Not that long ago, Mack Wilson was viewed as potentially the top linebacker prospect in the Class of 2019. After being forced into the starting lineup for the Alabama Crimson Tide in the College Football Playoff at the tail end of the 2017 season, the 6-foot-1, 240-pounder helped carry Alabama to a national title. Heading into 2018, the 6-foot-1, 240-pounder wasn’t shy about his expectations for the upcoming campaign.
“I am THE best linebacker in the country,” Wilson, who is a regular on social media, tweeted in January of 2018.
However, Wilson’s prediction didn’t come to pass. Instead, Wilson had a season that was good but not great, piling up 71 tackles, five tackles for loss, a sack and an interception. Many in the draft community were surprised when Wilson chose to enter the NFL Draft, and as Aaron Suttles reported for The Athletic, that so-so year cost Wilson in the eyes of colleague Dane Brugler.
“Some teams are optimistic and really like him,” Brugler said. “They expected more from his junior year. Just watching him based off his sophomore season, you had certain expectations going into his junior year and it just seemed like his development was a little stagnant throughout the 2018 season. You didn’t see that big step necessarily that you were hoping he would take. You see he’s a good-sized athlete. He can move well. He has range. I think he has a natural awareness for the football. But the discipline — he needs to eliminate some of the wild plays.”
Daniel Jeremiah of NFL.com concurred — for all Wilson’s physical gifts, the on-field results just weren’t there.
Wilson dropped a little bit on my list,” NFL Network draft analyst Daniel Jeremiah said. “I thought his play kind of trailed off down at the end of the year. He’s somebody (who) has all the athletic ability in the world. We’ll see at the combine. Can he have a great workout and kind of try to recapture a little bit of momentum I think he might have lost there at the end of the year?”
Unfortunately, those workouts didn’t go according to plan, either. Whether it was the combine (where Wilson skipped most of the workouts) or at his pro day in Tuscaloosa (where Wilson ran a so-so 4.65-second 40), Wilson’s showing in drills did little to bolster his stock.
Wilson also had to answer questions about his dedication in Indianapolis —the narrative that he’s more interested in posting on Twitter and Instagram than improving his skills and watching film.
“I feel like there’s a lot of people in this world who are going to say things to get under your skin,” Wilson said, via Rainer Sabin of AL.com. “There’s a lot of people in this world who don’t really know football (who) are going to say whatever they feel. You’ve just got to be the bigger person and just really block everything out because at the end of the day you’ve got to wake up the next morning and go to practice, go to meetings and get yourself ready to play another game on Saturday. You really can’t entertain nonsense.”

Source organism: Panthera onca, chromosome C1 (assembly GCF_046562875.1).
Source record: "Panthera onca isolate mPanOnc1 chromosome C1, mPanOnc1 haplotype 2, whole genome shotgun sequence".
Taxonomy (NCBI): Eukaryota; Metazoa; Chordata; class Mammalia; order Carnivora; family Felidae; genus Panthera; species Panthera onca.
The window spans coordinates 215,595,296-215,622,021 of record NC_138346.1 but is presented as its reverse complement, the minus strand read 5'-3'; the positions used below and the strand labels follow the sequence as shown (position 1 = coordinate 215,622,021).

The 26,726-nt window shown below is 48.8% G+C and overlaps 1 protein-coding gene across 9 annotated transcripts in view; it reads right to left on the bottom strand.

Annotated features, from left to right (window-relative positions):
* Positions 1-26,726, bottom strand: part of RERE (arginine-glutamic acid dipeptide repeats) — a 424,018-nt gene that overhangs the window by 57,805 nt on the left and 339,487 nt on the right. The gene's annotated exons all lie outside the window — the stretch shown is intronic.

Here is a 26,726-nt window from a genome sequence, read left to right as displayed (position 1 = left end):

“I’ve got a higher grade on him than (LSU’s) Devin White,” Zierlein said. “He can handle coverage in space. He’s got great hands when the ball is in his area. He’s more instinctive than Devin White. I think he’s going to have similar speed, although I know Devin White is going to be faster.
“But Mack Wilson is physical. He really does an excellent job of playing his role. Whatever you need him to do, he’s going to do it. I think sometimes he’s a little bit robotic in the sense that he sticks to the script so much. At some point, he’s going to have to turn into a free-form jazz artist if he wants to start making more tackles for losses. He’s got to see opportunities and take his shots. I think playing in the Alabama system, you get kind of regimented with ‘This is your job. Do your job.’ But on the next level, I think he’s going to have to open it up a little bit and take his chances. But from a talent standpoint, he’s physical, he can run, he’s got good physical traits as well.”
So there you go — some draftniks believe that Wilson takes too many chances (and winds up out of position as a result), while others think he needs to take more and be more free-flowing.
The general belief is that Wilson’s going to be a Day 2 pick — more likely than not a second-rounder. But there are those who think that Wilson might slip his way into the back end of the first round. Nick Farabaugh of SB Nation sees Wilson as a potential fit for Pittsburgh at No. 20.
’Wilson is a dang good (inside linebacker),” Farabaugh wrote, “and while the struggles down the stretch at the end of the year are somewhat concerning, they are not the end-all be-all. Wilson had elite 2017 tape, and most of his 2018 tape was really, really good. He changes the dynamic of this defense. He is a fine option for the 20th pick.“
Just as the 20th overall pick would be a best-case for Wilson’s draft stock, a landing spot like Pittsburgh would be a best-case for Wilson’s Individual Defensive Player (IDP) league prospects — a relatively clear path to a three-down role. Early in Round 2 Arizona , Oakland and the New York Giants could all fit that bill as well.
However, even in Wilson lands in a favorable IDP situation, there’s still a nagging question present with him — are we going to see the linebacker who looked so good in the 2017 College Football Playoff with the three-down skill-set and Alabama pedigree in the NFL, or the player who was more potential than production in 2018?
That question makes Wilson the riskiest of the high-end rookie linebackers for IDP owners this year.